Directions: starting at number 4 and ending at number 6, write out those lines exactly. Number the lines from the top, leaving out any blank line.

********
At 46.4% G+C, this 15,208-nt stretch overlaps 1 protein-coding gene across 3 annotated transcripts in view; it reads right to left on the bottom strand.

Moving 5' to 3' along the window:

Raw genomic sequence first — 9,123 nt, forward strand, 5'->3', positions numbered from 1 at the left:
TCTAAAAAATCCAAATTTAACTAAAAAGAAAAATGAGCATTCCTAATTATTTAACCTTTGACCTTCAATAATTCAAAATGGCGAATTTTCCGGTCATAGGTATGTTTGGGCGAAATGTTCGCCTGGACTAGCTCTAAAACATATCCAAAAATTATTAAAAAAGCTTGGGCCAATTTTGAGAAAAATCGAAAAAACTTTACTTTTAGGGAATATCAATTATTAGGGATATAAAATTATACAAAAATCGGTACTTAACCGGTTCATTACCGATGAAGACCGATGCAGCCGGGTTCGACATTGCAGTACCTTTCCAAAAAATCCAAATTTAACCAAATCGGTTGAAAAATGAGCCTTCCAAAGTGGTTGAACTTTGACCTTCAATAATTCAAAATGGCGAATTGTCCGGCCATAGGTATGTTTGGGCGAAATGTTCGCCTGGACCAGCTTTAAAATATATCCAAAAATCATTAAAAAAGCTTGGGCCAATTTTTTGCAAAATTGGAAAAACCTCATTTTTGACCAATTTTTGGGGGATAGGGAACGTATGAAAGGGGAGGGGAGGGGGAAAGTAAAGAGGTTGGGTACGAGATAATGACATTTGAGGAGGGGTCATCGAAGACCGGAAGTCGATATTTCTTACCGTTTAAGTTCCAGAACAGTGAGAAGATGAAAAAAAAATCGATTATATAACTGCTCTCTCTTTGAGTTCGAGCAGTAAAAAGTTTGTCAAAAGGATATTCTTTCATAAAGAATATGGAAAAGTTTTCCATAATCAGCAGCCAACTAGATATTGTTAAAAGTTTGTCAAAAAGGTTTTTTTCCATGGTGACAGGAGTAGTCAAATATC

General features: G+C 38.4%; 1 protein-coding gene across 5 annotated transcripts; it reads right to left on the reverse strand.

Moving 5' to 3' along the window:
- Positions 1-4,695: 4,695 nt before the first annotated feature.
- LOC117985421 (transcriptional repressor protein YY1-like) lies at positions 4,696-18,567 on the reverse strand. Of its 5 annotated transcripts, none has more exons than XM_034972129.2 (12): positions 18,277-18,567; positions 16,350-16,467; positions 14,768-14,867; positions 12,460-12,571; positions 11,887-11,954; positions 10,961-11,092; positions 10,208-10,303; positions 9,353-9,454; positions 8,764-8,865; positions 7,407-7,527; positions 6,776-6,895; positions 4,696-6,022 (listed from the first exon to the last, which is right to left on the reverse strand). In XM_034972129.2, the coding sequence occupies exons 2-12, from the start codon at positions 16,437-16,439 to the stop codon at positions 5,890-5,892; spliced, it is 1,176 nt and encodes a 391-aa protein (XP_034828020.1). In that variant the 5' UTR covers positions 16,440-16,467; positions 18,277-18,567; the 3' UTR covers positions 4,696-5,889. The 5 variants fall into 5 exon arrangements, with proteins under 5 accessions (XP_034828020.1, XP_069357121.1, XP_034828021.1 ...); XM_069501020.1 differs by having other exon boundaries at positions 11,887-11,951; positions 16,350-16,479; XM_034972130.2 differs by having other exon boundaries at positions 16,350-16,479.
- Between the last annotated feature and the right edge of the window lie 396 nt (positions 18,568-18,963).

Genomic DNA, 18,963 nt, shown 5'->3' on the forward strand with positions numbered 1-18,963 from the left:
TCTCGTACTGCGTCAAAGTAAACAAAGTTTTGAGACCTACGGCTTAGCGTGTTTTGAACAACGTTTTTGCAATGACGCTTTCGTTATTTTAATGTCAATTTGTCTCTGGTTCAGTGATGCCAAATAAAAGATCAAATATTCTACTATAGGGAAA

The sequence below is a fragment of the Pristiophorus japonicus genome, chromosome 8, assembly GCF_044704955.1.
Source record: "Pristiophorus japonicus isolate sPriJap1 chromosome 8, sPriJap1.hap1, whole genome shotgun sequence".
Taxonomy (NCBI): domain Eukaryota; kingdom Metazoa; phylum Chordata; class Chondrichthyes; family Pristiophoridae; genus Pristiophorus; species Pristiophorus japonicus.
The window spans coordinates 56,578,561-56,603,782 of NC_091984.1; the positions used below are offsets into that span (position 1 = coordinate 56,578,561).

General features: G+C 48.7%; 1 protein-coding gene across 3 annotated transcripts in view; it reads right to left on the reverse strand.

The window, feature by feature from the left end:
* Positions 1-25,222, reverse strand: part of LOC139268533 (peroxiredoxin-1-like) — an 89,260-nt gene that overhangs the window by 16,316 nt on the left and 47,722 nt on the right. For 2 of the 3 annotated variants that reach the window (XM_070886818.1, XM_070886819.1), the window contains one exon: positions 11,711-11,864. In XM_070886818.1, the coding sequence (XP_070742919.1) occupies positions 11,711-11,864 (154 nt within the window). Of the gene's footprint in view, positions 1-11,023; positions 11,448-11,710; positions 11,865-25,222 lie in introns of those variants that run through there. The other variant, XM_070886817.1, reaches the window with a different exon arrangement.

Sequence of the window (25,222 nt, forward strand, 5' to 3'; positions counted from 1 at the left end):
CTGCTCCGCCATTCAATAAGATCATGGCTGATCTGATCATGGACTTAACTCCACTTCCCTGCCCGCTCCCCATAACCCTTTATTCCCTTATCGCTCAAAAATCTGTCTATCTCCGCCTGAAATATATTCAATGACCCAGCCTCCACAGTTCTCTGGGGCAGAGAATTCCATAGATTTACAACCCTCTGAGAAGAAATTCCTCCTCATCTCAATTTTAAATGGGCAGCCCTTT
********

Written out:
TCTAAAAAATCCAAATTTAACTAAAAAGAAAAATGAGCATTCCTAATTATTTAACCTTTGACCTTCAATAATTCAAAATGGCGAATTTTCCGGTCATAGGTATGTTTGGGCGAAATGTTCGCCTGGACTAGCTCTAAAACATATCCAAAAATTATTAAAAAAGCTTGGGCCAATTTTGAGAAAAATCGAAAAAACTTTACTTTTAGGGAATATCAATTATTAGGGATATAAAATTATACAAAAATCGGTACTTAACCGGTTCATTACCGATGAAGACCGATGCAGCCGGGTTCGACATTGCAGTACCTTTCCAAAAAATCCAAATTTAACCAAATCGGTTGAAAAATGAGCCTTCCAAAGTGGTTGAACTTTGACCTTCAATAATTCAAAATGGCGAATTGTCCGGCCATAGGTATGTTTGGGCGAAATGTTCGCCTGGACCAGCTTTAAAATATATCCAAAAATCATTAAAAAAGCTTGGGCCAATTTTTTGCAAAATTGGAAAAACCTCATTTTTGACCAATTTTTGGGGGATAGGGAACGTATGAAAGGGGAGGGGAGGGGGAAAGTAAAGAGGTTGGGTACGAGATAATGACATTTGAGGAGGGGTCATCGAAGACCGGAAGTCGATATTTCTTACCGTTTAAGTTCCAGAACAGTGAGAAGATGAAAAAAAAATCGATTATATAACTGCTCTCTCTTTGAGTTCGAGCAGTAAAAAGTTTGTCAAAAGGATATTCTTTCATAAAGAATATGGAAAAGTTTTCCATAATCAGCAGCCAACTAGATATTGTTAAAAGTTTGTCAAAAAGGTTTTTTTCCATGGTGACAGGAGTAGTCAAATATC

General features: G+C 38.4%; 1 protein-coding gene across 5 annotated transcripts; it reads right to left on the reverse strand.

Moving 5' to 3' along the window: